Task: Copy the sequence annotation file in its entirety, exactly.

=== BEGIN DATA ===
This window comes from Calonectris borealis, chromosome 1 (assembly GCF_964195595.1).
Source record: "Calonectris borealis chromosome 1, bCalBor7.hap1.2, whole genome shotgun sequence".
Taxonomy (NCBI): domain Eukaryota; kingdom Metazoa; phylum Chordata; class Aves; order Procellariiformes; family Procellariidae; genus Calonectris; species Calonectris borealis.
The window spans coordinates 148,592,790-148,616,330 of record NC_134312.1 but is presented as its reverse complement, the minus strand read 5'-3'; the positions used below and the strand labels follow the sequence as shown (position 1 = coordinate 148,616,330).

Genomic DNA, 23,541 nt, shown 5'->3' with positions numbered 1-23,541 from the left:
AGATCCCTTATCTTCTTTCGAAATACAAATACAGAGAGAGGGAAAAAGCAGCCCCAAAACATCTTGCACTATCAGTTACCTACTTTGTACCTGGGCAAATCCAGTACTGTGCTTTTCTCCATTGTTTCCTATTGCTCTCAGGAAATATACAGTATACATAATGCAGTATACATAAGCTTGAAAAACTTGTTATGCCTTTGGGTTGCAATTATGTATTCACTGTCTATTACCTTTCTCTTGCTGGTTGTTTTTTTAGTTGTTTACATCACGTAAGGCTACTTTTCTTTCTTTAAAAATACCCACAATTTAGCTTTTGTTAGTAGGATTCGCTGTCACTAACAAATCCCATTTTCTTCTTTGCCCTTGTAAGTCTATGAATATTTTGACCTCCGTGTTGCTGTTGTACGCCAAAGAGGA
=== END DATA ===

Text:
This window comes from Calonectris borealis, chromosome 1 (assembly GCF_964195595.1).
Source record: "Calonectris borealis chromosome 1, bCalBor7.hap1.2, whole genome shotgun sequence".
Taxonomy (NCBI): domain Eukaryota; kingdom Metazoa; phylum Chordata; class Aves; order Procellariiformes; family Procellariidae; genus Calonectris; species Calonectris borealis.
The window spans coordinates 148,592,790-148,616,330 of record NC_134312.1 but is presented as its reverse complement, the minus strand read 5'-3'; the positions used below and the strand labels follow the sequence as shown (position 1 = coordinate 148,616,330).

Genomic DNA, 23,541 nt, shown 5'->3' with positions numbered 1-23,541 from the left:
AGATCCCTTATCTTCTTTCGAAATACAAATACAGAGAGAGGGAAAAAGCAGCCCCAAAACATCTTGCACTATCAGTTACCTACTTTGTACCTGGGCAAATCCAGTACTGTGCTTTTCTCCATTGTTTCCTATTGCTCTCAGGAAATATACAGTATACATAATGCAGTATACATAAGCTTGAAAAACTTGTTATGCCTTTGGGTTGCAATTATGTATTCACTGTCTATTACCTTTCTCTTGCTGGTTGTTTTTTTAGTTGTTTACATCACGTAAGGCTACTTTTCTTTCTTTAAAAATACCCACAATTTAGCTTTTGTTAGTAGGATTCGCTGTCACTAACAAATCCCATTTTCTTCTTTGCCCTTGTAAGTCTATGAATATTTTGACCTCCGTGTTGCTGTTGTACGCCAAAGAGGA